Alton focuses on the intersections of community engagement, strategic communications, and policy advocacy.
I previously served as the Assistant Director for AAPI Data, a data project that seeks to make demographic data and research on Asian Americans and Pacific Islanders (AAPIs) more accessible, and for the Center for Social Innovation at the University of California, Riverside, which aims to provide a credible research voice that spurs civic leadership and policy innovation in Inland California.
I've also been a Policy Advisor for the Congressional Asian Pacific American Caucus (CAPAC), coordinating Caucus press and working to ensure that policy issues facing AAPIs were addressed on Capitol Hill.
Prior to CAPAC, I managed communications and development for Asian and Pacific Islander American Vote (APIAVote), where I focused on engaging and mobilizing AAPIs in electoral and civic participation.
Based in the San Gabriel Valley in the Greater Los Angeles area, I studied sociology and government at Wesleyan University, where I taught a for-credit course on Asian American history.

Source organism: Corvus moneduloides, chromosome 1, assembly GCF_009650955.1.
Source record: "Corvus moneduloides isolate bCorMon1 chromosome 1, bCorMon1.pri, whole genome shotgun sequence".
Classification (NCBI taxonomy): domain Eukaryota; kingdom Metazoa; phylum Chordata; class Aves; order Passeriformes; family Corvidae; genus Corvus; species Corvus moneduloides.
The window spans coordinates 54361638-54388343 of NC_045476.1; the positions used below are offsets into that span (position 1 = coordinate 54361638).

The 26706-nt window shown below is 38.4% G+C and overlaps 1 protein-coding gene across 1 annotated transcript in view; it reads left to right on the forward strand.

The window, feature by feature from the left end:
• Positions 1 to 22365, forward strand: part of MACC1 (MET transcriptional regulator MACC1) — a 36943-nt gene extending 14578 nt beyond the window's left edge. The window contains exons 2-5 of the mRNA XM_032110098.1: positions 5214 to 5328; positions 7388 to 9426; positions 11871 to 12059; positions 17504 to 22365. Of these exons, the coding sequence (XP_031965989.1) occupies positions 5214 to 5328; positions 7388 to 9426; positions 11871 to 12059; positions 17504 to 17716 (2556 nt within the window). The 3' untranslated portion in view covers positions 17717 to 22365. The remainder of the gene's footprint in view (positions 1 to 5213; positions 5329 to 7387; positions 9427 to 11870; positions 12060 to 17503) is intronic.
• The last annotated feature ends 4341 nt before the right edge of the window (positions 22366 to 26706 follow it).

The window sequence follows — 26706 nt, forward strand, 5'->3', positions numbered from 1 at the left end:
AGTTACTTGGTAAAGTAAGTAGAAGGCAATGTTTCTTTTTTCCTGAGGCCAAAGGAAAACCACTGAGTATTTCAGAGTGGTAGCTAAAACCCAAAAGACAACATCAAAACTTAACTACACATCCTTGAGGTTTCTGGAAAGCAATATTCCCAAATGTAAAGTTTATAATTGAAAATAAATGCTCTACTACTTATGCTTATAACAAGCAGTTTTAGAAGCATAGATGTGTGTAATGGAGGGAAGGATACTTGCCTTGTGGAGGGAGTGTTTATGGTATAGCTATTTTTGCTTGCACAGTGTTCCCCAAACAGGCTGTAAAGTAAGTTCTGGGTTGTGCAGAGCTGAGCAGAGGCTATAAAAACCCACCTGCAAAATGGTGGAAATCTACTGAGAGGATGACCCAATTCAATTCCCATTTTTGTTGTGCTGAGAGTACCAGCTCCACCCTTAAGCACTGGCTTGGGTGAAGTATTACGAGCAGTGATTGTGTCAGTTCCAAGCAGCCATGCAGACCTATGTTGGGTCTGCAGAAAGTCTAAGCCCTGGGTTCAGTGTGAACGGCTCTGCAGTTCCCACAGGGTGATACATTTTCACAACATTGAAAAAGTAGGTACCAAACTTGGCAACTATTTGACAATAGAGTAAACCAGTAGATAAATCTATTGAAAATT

I currently serve on the Board of Advisors for 18 Million Rising (18MR), and previously served as a Vice Chair of the Board of Directors for the Conference on Asian Pacific American Leadership (CAPAL).
In the News
"As a community advocate, Alton Wang says he's inspired by young leaders who are determined to advancing Asian American and Pacific Islander communities.."
"It can perceived that politics may not be something that is a safe field to be engaging in, but the reality is that in order to advance the needs our communities and to help shape the future of this country, we have to get politically active."
Angry Asian Man
"I believe our histories, while they may not always be as inclusive as they need to be, ground us in where we stand today and guide us as we look to the future. This is why Asian American history has been so important to the development of my racial and social consciousness."
"He wants his fellow classmates, and the students who come after him to better understand the stories of racism and discrimination woven in the fabric of Asian-American history."
The American Prospect
Will Asian Americans Vote?
"What’s more important is that it’s erasing the stigma of being engaged in the political process, while also building the next generation of leaders."
📍Los Angeles, CA
+1 202 780 8801